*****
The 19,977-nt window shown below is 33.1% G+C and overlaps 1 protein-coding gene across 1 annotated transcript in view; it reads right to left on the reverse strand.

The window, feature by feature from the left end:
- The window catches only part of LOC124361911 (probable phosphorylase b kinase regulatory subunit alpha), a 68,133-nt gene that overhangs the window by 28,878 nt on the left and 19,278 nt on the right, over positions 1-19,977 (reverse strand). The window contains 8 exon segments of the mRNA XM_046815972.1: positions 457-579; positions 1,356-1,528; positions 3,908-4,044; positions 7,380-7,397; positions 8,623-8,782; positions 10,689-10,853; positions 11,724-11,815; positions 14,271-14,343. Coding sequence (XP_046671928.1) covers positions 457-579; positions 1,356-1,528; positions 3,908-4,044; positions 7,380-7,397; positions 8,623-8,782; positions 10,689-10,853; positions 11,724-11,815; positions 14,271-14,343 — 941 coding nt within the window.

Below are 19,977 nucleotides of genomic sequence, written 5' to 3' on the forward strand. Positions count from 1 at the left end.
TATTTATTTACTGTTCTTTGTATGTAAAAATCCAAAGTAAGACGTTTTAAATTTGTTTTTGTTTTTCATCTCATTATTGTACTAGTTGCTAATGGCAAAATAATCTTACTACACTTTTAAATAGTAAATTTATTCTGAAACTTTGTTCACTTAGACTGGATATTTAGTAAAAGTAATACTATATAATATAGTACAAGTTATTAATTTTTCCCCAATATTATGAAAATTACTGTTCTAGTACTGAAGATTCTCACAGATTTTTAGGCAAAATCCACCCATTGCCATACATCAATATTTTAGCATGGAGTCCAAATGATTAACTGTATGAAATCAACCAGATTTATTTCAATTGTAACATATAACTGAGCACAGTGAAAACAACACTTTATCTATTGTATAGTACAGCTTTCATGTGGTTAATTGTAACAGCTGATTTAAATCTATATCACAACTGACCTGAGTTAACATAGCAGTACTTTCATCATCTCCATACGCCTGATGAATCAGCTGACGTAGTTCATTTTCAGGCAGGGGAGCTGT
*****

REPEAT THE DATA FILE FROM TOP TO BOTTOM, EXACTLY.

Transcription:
The 19,977-nt window shown below is 33.1% G+C and overlaps 1 protein-coding gene across 1 annotated transcript in view; it reads right to left on the reverse strand.

The window, feature by feature from the left end:
- The window catches only part of LOC124361911 (probable phosphorylase b kinase regulatory subunit alpha), a 68,133-nt gene that overhangs the window by 28,878 nt on the left and 19,278 nt on the right, over positions 1-19,977 (reverse strand). The window contains 8 exon segments of the mRNA XM_046815972.1: positions 457-579; positions 1,356-1,528; positions 3,908-4,044; positions 7,380-7,397; positions 8,623-8,782; positions 10,689-10,853; positions 11,724-11,815; positions 14,271-14,343. Coding sequence (XP_046671928.1) covers positions 457-579; positions 1,356-1,528; positions 3,908-4,044; positions 7,380-7,397; positions 8,623-8,782; positions 10,689-10,853; positions 11,724-11,815; positions 14,271-14,343 — 941 coding nt within the window.

Below are 19,977 nucleotides of genomic sequence, written 5' to 3' on the forward strand. Positions count from 1 at the left end.
TATTTATTTACTGTTCTTTGTATGTAAAAATCCAAAGTAAGACGTTTTAAATTTGTTTTTGTTTTTCATCTCATTATTGTACTAGTTGCTAATGGCAAAATAATCTTACTACACTTTTAAATAGTAAATTTATTCTGAAACTTTGTTCACTTAGACTGGATATTTAGTAAAAGTAATACTATATAATATAGTACAAGTTATTAATTTTTCCCCAATATTATGAAAATTACTGTTCTAGTACTGAAGATTCTCACAGATTTTTAGGCAAAATCCACCCATTGCCATACATCAATATTTTAGCATGGAGTCCAAATGATTAACTGTATGAAATCAACCAGATTTATTTCAATTGTAACATATAACTGAGCACAGTGAAAACAACACTTTATCTATTGTATAGTACAGCTTTCATGTGGTTAATTGTAACAGCTGATTTAAATCTATATCACAACTGACCTGAGTTAACATAGCAGTACTTTCATCATCTCCATACGCCTGATGAATCAGCTGACGTAGTTCATTTTCAGGCAGGGGAGCTGT